By J. Arthur
African girls Immigrants within the usa depicts how immigrant ladies use foreign migration as a method to problem latest patriarchal hegemonies operative either within the usa and Africa. It additionally weaves jointly the multidimensional strands of ways African immigrant ladies form and are formed through the method of foreign migration.
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Extra resources for African Women Immigrants in the United States: Crossing Transnational Borders
The urge among potential immigrants is to become part of the global consumer society. Staying at home in West Africa will not avail one to the consumer goods or the luxuries of America or the West. In the mindset of West Africans who envisage the trip, this new global economy reduces the distance between America and West Africa. Again, as media and communication channels proliferate to distant areas of the continent, prospective immigrants discover networks of sponsors who charge exorbitant fees to process their travel documents to enable them to come to the United States.
Their new leaders claimed they had the panacea to ease the economic plight of the people. However, nearly a little more than half a century after the independence movement started, the region has yet to show any measurable and sustained progress in terms of raising the economic and social lives of the people. By all accounts, the fulfillment of the economic needs of the people are lagging behind and failing to materialize. A few of the countries, notably Senegal, Ivory Coast, Ghana, Uganda, Botswana, and Nigeria, have all made moderate improvements in raising the standards of living of their people.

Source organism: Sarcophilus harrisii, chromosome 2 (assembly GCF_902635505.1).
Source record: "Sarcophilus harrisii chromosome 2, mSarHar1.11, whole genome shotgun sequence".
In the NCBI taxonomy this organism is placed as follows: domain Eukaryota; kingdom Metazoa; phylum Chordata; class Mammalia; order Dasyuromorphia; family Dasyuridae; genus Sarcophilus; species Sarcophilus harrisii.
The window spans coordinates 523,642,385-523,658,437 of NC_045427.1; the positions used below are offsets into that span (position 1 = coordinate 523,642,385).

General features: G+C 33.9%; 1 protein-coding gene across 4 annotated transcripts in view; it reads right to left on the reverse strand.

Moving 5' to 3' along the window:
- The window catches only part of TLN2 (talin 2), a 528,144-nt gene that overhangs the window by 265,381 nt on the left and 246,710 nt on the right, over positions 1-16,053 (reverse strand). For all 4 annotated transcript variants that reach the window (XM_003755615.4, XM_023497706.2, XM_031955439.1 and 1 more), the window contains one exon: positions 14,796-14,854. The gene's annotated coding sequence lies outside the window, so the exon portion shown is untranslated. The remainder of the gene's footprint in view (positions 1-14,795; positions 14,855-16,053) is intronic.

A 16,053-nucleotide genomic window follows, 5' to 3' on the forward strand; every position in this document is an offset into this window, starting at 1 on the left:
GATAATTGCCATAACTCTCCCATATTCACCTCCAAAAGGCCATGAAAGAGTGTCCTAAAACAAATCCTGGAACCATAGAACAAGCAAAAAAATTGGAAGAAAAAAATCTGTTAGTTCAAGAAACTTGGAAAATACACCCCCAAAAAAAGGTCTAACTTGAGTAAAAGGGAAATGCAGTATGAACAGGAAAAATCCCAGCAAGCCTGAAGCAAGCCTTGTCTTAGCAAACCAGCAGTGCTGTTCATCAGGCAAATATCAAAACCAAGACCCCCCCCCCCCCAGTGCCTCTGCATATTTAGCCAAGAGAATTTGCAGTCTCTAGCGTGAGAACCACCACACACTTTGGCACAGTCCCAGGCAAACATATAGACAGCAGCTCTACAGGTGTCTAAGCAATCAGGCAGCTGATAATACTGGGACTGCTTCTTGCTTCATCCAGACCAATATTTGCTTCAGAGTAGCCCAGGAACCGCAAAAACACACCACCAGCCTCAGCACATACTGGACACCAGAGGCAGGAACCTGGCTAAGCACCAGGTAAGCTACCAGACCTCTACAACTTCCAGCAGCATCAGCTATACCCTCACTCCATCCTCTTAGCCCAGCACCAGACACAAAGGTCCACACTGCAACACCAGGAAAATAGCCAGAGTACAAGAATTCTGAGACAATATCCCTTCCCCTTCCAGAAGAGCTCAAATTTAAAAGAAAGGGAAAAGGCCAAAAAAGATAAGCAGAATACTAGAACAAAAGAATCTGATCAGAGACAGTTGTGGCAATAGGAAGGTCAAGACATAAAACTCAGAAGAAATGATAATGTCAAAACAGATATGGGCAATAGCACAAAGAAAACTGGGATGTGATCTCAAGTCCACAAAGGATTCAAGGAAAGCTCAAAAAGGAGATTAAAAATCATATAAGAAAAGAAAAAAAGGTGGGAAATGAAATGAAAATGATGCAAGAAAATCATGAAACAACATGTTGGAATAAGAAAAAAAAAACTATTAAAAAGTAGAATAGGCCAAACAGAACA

The knowledge gained from these transactions and interlocking trading channels may open new vistas of economic opportunities to the women as well. The net effect of these structural changes is that they have made it possible for West African women to develop new systems of economic production outside of the traditional household economy. Trading affords West African women opportunities to participate in regional and international border crossings to buy commodities for resale. At times, entire households or families may mobilize and harness household and interfamily resources to start family owned businesses.
African Women Immigrants in the United States: Crossing Transnational Borders by J. Arthur